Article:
I am planning to apply for a few undergraduate research internships and I recently learned LaTeX, so I am thinking of transferring my resume from Word to LaTeX. I came across LaTeX templates for a "Deedy CV" and a "Deedy Cover Letter" which apparently went viral in 2014. Admittedly, the "Deedy" templates look very attractive; in fact, they were the most attractive-looking CV/cover letter templates in the entire Overleaf gallery. Is it recommended that an undergraduate applying for undergraduate research internships uses the Deedy templates? What about a template for a somewhat infographic colored CV? Do these formats of CVs convey unprofessionalism in academia?

P.S. If this is relevant, I am in the US and am also planning to cold email some professors on the US to ask if they would be willing to take me on for a research position.

  • 3
    It might help you to look at how academics present their CVs (a lot of academics, myself included, have their CV on their website or university page). Both presentation and content differ hugely from what is the norm in industry.
    – astronat
    Aug 29 '20 at 17:01
  • The deedy template looks fine - What about a template for a somewhat infographic colored CV? <- I'd be careful with this Aug 29 '20 at 17:16
  • 2
    From a quick search, I disagree that this is a very attractive template. I think the two-column layout with two very different columns makes it very hard to access. I've seen far nicer looking and better to read latex templates.
    – user151413
    Aug 29 '20 at 20:37
  • 1
    It doesn't look standard.
    – henning
    Aug 30 '20 at 12:19

I'm sure that the recipient won't really be concerned with which template you use for your CV or cover letter. Most probably they are not familiar with what templates are available. What they will be concerned about is the contents, and do you offer what experience and qualifications they are looking for.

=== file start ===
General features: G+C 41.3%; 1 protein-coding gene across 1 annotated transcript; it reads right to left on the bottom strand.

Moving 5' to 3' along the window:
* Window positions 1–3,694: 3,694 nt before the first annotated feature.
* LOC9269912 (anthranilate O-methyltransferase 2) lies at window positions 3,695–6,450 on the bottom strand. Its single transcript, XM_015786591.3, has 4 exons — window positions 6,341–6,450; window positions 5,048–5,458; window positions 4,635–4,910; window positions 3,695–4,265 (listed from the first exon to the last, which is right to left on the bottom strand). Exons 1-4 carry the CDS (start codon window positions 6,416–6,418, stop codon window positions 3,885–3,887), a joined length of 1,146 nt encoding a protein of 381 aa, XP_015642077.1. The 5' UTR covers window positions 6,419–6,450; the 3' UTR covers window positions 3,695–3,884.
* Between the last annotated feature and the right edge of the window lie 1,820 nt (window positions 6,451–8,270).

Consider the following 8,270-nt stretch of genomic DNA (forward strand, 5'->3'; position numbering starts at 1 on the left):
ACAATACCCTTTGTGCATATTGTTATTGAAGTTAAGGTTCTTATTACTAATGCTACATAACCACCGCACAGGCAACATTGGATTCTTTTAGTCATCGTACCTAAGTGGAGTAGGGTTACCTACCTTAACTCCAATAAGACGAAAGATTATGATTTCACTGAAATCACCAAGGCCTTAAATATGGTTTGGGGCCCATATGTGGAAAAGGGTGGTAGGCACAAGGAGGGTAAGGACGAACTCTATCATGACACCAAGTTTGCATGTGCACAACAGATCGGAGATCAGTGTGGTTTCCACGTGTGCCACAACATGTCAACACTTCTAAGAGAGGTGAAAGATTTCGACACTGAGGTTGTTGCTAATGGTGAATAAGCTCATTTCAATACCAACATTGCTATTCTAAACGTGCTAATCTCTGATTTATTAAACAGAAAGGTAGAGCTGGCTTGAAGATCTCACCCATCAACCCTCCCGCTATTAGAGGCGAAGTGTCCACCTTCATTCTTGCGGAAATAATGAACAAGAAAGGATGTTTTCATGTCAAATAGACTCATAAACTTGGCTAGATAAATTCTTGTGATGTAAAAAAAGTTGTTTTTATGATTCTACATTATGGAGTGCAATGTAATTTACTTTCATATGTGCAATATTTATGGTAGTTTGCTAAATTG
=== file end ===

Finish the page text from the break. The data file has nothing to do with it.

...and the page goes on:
The documents just have to look respectable, that is all. You are overthinking this.

  • 1
    I don't think this is entirely overthinking - a badly formatted CV, which is hard to parse with a quick look, is certainly not helping the case.
    – user151413
    Aug 29 '20 at 20:38
  • This is usually good advice, but certain disciplines and locations have more strict CV standards. Aug 30 '20 at 2:24

A CV should allow to access the relevant information to judge if someone is (at least potentially) a suitable candidate quickly and easily.

This is true even more so if you are going to cold-email people. Professors get lots of such emails. They will first have a very quick look at your CV, and only if it looks like it might be a reasonable candidate to look at, they will give further consideration.

Thus, you want to have a CV where the relevant information is quickly to find and which is easily accessible.

The template you mention seems to me, at least in the two-column version with two completely independent columns which seems to be the standard one, impossible to parse quickly - one never knows which column to look at. So people might not find the information they are looking for or, worse, overloop it, since they don't know where to look for it and parse the right column only.

So I think it is important how you format your CV, especially if you are going to cold-email people. It should be formatted such that it is very easy to find relevant information - publications, education, and so forth. To this end, I think a single-column layout with clearly visibe captions is suited best. Beyond that, the "fanciness" of the actual layout is indeed not relevant.

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